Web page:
De La Fuente, who mentioned twice that he was pro union, was disappointed that there seems to be no other options. There is no changes in this budget scenario, and no guarantee that anything will get better. De La Fuente wonders why other groups like business associations or the Chamber of Commerce has not submitted budget proposals. (I didn’t know that they could..interesting) De La Fuente also suggested that the city go back to the basics: we need to cut things that are not essential but cost too much to maintain, such as the Montclair and Chabot Golf Courses.
Kernighan didn’t really give much of an opinion on either except to say that she was glad to be able to hear from the city of Oakland and looked forward to answering our questions.
So what did Oakland Residents Say? Some highlights: (each Councilmember had a chance to answer the questions)
- Q: Why can’t the city workers contribute more? Does the City Council make contributions? Can we force the Police to make contributions, since they have not already (the Fire Department has started contributing) A: City workers already have started making cutbacks with furlough days, and yes the City Council has started making employee contributions. Yes, we can force Police to take furlough days if they do not negotiate.
- Q: Does the city have to choose one budget scenario over another? Can we plan for B but shoot for C? A: No, they don’t have to choose just one budget scenario, they can mix and match as to what is best for the city.
- Q: If we shut down city services like the libraries, police and fire department, animal shelters, and Children’s Fairyland will that not make the city less attractive to newcomers? Who would want to live here?A. Kernighan- yes. We are in a Catch 22, and it is something that the board must consider when going forward.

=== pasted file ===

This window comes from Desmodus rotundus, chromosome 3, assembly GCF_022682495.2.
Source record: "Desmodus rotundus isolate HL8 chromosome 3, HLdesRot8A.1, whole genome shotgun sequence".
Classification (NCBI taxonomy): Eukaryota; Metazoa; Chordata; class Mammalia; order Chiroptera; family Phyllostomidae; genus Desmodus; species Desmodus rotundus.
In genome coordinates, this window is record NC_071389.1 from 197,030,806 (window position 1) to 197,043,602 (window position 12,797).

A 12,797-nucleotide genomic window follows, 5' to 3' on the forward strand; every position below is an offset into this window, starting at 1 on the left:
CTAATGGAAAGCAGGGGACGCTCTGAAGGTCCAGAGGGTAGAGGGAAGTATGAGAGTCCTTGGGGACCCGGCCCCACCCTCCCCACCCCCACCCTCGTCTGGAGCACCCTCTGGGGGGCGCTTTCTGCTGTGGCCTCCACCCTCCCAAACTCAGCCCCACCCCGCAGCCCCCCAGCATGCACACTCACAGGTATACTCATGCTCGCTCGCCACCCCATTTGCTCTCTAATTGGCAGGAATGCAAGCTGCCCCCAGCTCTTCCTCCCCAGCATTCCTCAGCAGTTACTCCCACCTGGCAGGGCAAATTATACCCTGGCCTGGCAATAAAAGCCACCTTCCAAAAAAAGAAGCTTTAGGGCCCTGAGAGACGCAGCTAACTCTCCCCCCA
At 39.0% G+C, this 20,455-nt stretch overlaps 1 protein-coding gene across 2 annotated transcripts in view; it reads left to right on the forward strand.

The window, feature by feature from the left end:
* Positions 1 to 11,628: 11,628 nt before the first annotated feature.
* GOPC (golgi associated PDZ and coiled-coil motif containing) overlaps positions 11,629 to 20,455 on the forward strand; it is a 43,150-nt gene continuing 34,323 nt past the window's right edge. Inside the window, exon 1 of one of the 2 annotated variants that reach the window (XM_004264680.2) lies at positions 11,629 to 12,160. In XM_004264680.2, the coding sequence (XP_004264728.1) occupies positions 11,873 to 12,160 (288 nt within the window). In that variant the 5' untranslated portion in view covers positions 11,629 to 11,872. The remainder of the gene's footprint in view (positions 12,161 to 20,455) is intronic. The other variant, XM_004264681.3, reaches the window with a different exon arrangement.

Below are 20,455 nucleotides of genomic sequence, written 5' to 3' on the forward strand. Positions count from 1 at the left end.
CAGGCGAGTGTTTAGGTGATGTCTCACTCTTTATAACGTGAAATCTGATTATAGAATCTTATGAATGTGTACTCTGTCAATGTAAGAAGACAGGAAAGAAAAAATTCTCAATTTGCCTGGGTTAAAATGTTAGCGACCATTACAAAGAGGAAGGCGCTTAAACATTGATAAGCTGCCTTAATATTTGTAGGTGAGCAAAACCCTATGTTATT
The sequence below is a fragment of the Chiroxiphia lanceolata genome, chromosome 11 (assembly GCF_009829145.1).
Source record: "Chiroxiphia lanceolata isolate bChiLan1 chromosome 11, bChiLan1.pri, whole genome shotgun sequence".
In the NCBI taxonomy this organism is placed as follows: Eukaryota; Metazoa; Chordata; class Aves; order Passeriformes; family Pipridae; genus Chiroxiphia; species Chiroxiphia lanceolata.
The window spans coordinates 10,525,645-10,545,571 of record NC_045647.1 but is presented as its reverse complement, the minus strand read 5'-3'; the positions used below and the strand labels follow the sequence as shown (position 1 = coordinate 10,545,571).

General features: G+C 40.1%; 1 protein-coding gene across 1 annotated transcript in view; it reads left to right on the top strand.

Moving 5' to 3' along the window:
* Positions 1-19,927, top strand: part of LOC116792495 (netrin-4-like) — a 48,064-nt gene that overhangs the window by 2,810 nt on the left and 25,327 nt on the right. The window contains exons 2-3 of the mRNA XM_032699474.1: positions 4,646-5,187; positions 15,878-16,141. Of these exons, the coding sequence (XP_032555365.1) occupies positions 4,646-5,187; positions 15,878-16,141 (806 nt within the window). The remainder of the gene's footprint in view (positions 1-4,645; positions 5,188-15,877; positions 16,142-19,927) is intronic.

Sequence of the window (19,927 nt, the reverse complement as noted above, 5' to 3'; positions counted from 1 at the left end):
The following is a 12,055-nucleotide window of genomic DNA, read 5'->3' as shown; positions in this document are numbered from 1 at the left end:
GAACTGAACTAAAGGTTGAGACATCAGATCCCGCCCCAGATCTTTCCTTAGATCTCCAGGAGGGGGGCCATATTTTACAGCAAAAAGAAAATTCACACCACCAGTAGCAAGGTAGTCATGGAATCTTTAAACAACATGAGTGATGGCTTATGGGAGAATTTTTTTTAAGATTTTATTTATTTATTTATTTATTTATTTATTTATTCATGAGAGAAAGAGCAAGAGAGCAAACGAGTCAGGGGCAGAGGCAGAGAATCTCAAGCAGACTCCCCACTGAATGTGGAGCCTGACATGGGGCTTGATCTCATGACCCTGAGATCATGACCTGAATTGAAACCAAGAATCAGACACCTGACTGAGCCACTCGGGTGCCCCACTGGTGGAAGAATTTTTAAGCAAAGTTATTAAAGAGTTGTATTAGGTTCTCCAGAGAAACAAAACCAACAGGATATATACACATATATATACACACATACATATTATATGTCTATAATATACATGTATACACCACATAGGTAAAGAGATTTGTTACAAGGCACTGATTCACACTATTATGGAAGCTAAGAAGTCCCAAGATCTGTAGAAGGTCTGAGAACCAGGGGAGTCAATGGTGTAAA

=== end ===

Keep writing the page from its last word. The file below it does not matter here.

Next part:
- Joe Tuman: Q: Of the FTE’s to be cut, how many are going to be transferred, or just plain lost? How did the Mayor reach the $80 flat tax rate? Is the selling of the Kaiser Center legal? A: Yes some of them are transfers, but don’t know how many yet. Apparently there was a poll by Quan, (Joe mentioned that no one has seen this poll even the city administrator– interesting), but apparently this was an amount acceptable to poll respondents. Yes, the City Attorney did say that selling of the Kaiser Center is legal.
Oakland Rising Suggestions:
– instead of a flat parcel tax, adjust tax rate in accordance with personal income
– allocate future resources fairly
– come up with long-term and sustainable ideas, instead of making cuts in order to balance the budget
– Maintain the city attorney staff
– come up with alternative revenue ideas
– enforce existing laws and collect full taxes owed to the city- such as business taxes on renters and foreclosure fees.
Schaaf mentioned that: some other alternative sustainable revenue sources would be to open up labor contracts for renegotiation. Also to change our commitment to paying Police and Fire pensions. Finally to create a rainy day fund for Oakland, similar to the one San Francisco has.
Pamela Drake representing the Wellstone Democratic Renewal Club mentioned that the group is for the parcel taxes because 1. It is better to spread the pain around instead of cutting key city jobs, 2. Better than increasing parking fees, 3. It’s cheaper than a month’s worth of Netflix.
What do you think?
Participate in the budget process!
Attend more City Council Budget Meetings:
- Thursday, May 26th, 5:30 pm
- Tuesday, May 31, 5:30 pm (tentative)
- Thursday, June 2, 5:30 pm (General City Council Meeting)
- Tuesday, June 21, 5:30 pm (General City Council Meeting- anticipated final passage of budget)